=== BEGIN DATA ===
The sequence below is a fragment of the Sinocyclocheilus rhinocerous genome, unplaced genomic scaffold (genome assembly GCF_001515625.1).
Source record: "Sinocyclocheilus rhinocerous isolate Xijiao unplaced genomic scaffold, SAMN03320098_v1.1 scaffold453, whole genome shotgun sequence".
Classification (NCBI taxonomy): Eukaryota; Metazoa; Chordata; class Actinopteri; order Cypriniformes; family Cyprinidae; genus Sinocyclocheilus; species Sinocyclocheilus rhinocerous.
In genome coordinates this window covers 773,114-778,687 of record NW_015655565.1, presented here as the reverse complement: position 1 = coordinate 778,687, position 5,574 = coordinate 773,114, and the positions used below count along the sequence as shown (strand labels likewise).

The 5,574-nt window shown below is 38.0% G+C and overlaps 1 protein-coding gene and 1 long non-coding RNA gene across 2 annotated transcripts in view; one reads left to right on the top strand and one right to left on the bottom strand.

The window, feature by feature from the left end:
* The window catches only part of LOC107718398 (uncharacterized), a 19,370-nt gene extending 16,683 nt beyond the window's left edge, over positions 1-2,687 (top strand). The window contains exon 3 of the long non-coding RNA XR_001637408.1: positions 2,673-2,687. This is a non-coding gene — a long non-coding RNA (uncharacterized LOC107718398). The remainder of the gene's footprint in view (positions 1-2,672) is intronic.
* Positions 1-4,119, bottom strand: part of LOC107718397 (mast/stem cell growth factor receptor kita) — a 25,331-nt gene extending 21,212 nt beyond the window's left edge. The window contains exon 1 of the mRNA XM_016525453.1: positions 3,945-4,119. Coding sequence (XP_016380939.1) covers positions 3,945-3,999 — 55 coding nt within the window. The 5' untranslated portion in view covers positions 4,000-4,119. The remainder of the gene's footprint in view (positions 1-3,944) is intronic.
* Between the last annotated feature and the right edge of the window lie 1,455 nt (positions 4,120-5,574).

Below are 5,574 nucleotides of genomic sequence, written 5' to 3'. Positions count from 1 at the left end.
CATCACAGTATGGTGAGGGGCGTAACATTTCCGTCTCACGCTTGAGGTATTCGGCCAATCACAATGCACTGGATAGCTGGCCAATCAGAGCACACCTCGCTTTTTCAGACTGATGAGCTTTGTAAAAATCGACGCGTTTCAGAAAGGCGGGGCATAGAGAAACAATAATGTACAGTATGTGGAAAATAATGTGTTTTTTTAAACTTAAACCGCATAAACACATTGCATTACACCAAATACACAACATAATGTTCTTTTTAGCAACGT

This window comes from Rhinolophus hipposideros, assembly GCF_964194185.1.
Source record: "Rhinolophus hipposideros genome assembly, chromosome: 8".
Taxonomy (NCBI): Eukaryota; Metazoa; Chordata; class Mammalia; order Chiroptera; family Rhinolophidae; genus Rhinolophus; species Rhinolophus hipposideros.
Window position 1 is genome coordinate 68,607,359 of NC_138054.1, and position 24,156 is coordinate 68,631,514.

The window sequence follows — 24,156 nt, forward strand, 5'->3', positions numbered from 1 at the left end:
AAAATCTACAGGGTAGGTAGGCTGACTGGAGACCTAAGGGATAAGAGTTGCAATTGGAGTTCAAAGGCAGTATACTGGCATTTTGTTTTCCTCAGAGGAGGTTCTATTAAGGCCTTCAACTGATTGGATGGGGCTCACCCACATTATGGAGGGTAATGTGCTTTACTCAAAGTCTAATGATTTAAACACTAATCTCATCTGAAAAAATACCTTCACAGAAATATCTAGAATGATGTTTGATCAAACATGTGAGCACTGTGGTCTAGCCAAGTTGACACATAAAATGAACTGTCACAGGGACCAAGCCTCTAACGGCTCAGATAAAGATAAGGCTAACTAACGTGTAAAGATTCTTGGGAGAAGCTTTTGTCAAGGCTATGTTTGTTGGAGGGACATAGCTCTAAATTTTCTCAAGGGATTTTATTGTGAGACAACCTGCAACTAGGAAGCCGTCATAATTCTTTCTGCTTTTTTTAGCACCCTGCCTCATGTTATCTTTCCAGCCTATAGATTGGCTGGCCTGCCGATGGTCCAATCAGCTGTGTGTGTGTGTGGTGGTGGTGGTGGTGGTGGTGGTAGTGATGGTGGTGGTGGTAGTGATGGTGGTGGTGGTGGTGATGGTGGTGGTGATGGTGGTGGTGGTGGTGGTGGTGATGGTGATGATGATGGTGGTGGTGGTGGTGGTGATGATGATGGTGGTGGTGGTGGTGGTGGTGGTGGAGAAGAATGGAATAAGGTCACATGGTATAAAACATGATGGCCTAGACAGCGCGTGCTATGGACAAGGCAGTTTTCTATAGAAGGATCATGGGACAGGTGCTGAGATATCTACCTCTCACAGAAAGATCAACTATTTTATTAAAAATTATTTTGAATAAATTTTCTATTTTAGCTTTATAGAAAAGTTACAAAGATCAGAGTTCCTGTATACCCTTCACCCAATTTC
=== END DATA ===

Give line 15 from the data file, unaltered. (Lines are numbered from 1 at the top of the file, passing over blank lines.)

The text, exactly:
Window position 1 is genome coordinate 68,607,359 of NC_138054.1, and position 24,156 is coordinate 68,631,514.